Review: The Life She Was Given by Ellen Marie Wiseman

The Life . . . .

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On a summer evening in 1931, Lilly Blackwood glimpses circus lights from the grimy window of her attic bedroom. Lilly isn’t allowed to explore the meadows around Blackwood Manor. She’s never even ventured beyond her narrow room. Momma insists it’s for Lilly’s own protection, that people would be afraid if they saw her. But on this unforgettable night, Lilly is taken outside for the first time–and sold to the circus sideshow.

More than two decades later, nineteen-year-old Julia Blackwood has inherited her parents’ estate and horse farm. For Julia, home was an unhappy place full of strict rules and forbidden rooms, and she hopes that returning might erase those painful memories. Instead, she becomes immersed in a mystery involving a hidden attic room and photos of circus scenes featuring a striking young girl.

At first, The Barlow Brothers’ Circus is just another prison for Lilly. But in this rag-tag, sometimes brutal world, Lilly discovers strength, friendship, and a rare affinity for animals. Soon, thanks to elephants Pepper and JoJo and their handler, Cole, Lilly is no longer a sideshow spectacle but the circus’s biggest attraction. . .until tragedy and cruelty collide. It will fall to Julia to learn the truth about Lilly’s fate and her family’s shocking betrayal, and find a way to make Blackwood Manor into a place of healing at last.

Moving between Julia and Lilly’s stories, Ellen Marie Wiseman portrays two extraordinary, very different women in a novel that, while tender and heartbreaking, offers moments of joy and indomitable hope.

Review. Text on the string. Conceptual 3d image

Source: Natgalley          My Rating: 4/5 stars

It’s not often I get to the end of a book and must really think about if I liked it or not.  I can’t honestly say I liked Ellen Marie Wiseman’s The Life She Was Given, but I can say I appreciated so much about it that I am able to genuinely award this book a very solid four-star rating. 

From beginning to end, this book is the twisted and sad story of a family warped by fear, religious extremes, hatred, and ignorance.  Lily Blackwood is just ten years old when she’s forced to leave her family and join the circus.  As one of the so-called “freaks,” it is Lily’s job to awe and amaze circus goers with her otherness, but at ten years old, all she really understands is having been abandoned by the only two people she has ever known in her entire life, her parents.  Lily’s first months and years with the circus are marked by moments of pure terror, fear for her life, and only a few moments of true happiness.  Sadly, this cycle will be never-ending and not truly understood by another human being until nearly two decades later when another family member uncovers the truth of Lily Blackwood’s life.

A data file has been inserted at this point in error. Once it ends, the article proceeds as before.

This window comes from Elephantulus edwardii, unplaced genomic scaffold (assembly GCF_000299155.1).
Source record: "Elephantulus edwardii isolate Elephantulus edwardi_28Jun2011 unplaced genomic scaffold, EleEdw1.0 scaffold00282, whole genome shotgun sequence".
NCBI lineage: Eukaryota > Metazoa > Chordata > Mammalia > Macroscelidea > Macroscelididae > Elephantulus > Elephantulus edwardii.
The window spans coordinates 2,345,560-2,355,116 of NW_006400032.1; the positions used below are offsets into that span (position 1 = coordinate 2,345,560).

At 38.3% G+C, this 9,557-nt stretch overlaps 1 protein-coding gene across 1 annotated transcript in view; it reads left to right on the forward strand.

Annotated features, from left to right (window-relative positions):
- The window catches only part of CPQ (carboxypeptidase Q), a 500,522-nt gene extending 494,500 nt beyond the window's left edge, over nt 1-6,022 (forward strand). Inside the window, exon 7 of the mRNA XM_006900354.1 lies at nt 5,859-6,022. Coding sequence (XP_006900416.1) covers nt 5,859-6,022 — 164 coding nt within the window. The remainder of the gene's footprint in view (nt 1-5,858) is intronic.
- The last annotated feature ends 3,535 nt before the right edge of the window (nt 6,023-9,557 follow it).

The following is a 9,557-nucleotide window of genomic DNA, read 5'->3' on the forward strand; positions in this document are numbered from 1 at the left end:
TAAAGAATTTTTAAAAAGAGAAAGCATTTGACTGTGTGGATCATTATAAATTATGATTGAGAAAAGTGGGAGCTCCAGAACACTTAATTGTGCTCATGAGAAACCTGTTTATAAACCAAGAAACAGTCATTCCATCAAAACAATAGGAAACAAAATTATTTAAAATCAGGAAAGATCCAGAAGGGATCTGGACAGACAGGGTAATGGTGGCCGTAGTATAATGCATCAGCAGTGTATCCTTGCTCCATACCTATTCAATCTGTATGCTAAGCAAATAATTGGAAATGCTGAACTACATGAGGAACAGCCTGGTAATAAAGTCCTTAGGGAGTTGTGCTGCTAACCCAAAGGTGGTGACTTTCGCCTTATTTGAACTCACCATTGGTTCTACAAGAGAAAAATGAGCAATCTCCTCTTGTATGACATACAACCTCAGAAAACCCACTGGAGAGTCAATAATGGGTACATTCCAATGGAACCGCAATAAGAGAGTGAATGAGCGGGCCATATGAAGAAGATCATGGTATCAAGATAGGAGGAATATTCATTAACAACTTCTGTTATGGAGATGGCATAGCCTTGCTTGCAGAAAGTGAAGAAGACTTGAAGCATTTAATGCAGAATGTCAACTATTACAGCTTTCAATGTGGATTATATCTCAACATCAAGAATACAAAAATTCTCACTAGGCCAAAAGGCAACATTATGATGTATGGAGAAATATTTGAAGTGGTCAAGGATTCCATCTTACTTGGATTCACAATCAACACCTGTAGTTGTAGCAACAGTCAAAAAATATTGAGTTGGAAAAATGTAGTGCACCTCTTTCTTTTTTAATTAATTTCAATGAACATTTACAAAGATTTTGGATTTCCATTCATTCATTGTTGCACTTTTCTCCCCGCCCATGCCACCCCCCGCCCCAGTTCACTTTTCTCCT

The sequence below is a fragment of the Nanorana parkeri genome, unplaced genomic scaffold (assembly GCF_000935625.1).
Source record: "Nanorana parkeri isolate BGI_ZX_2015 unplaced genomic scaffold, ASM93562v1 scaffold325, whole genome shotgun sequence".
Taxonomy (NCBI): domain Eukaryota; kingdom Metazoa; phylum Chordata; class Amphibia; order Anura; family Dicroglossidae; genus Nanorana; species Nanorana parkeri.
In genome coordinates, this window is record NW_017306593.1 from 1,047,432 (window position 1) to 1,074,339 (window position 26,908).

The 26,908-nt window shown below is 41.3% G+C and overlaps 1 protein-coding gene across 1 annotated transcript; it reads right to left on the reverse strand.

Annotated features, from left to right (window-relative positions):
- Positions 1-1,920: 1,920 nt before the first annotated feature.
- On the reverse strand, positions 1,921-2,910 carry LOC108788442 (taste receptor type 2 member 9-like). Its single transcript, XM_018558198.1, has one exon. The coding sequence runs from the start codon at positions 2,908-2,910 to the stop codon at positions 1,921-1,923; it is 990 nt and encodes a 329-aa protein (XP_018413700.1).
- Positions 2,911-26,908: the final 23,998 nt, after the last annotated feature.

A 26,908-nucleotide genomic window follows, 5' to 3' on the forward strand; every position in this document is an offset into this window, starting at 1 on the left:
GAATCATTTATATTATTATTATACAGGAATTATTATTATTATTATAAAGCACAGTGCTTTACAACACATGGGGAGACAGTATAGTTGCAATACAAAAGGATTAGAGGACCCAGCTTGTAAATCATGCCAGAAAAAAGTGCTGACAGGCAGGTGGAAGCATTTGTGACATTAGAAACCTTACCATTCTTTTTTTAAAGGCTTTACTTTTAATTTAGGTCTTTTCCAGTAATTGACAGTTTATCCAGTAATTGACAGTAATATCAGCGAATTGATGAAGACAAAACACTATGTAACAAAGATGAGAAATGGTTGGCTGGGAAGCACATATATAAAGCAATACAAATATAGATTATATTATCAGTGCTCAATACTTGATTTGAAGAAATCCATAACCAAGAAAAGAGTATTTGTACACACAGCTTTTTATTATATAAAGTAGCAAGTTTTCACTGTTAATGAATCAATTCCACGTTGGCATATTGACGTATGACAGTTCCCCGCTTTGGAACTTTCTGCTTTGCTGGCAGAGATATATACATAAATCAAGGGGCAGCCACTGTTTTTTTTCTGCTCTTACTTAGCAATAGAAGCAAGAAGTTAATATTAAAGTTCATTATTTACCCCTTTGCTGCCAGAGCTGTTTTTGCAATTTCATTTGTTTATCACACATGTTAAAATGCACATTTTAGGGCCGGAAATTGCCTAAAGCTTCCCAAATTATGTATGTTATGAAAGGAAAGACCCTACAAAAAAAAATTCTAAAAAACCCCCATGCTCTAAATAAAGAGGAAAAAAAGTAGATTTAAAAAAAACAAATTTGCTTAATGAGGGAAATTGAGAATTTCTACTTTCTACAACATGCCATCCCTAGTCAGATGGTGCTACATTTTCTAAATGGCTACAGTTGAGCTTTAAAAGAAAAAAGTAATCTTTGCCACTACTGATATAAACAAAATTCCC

When Julia Blackwood returns to Blackwood Manor, it is under a cloud of despair.  Her parents are both dead (though not particularly missed) and the home she has inherited is marred by years upon years of bad memories.  In so many ways, the house feels haunted and as Julia begins picking her way through the rooms, many of which she was never allowed in, she discovers a whole host of evil and awful secrets kept from her by her deceased parents.  With little in the way of answers, Julia turns to the Manor’s farm hand to help he unravel the mystery of her home and family.  What Julia discovers brings to mind the old adage, ignorance is bliss.

As Lily and Julia’s stories unfold, it brings them ever closer to colliding.  As the past hurtles toward the present, Julia is faced with some very difficult decisions about her future and the future of the seemingly cursed Blackwood Manor. 

The Bottom Line:  As this was my first Ellen Marie Wiseman book, I wasn’t precisely sure what to expect.  I can’t say I enjoyed this book as the plot is just so dark and twisted and filled with so much tragedy and precious few moments of happiness.  There is actually one scene I couldn’t even read ☹   What I did like is the craftsmanship involved in the writing of this book and the ability, on the part of the author, to let this tremendously sad tale be just that, a tremendously sad tale.  Wiseman makes no attempt to make this something more than what it is, to take generations of anger and hurt, ignorance and fear and make them all suddenly disappear with the revelation of the secrets.  In all, I found this book both disturbing and unsettling in the best way possible and immediately went to Amazon and bought two other of Wiseman’s books, The Plum Tree and What She Left Behind.

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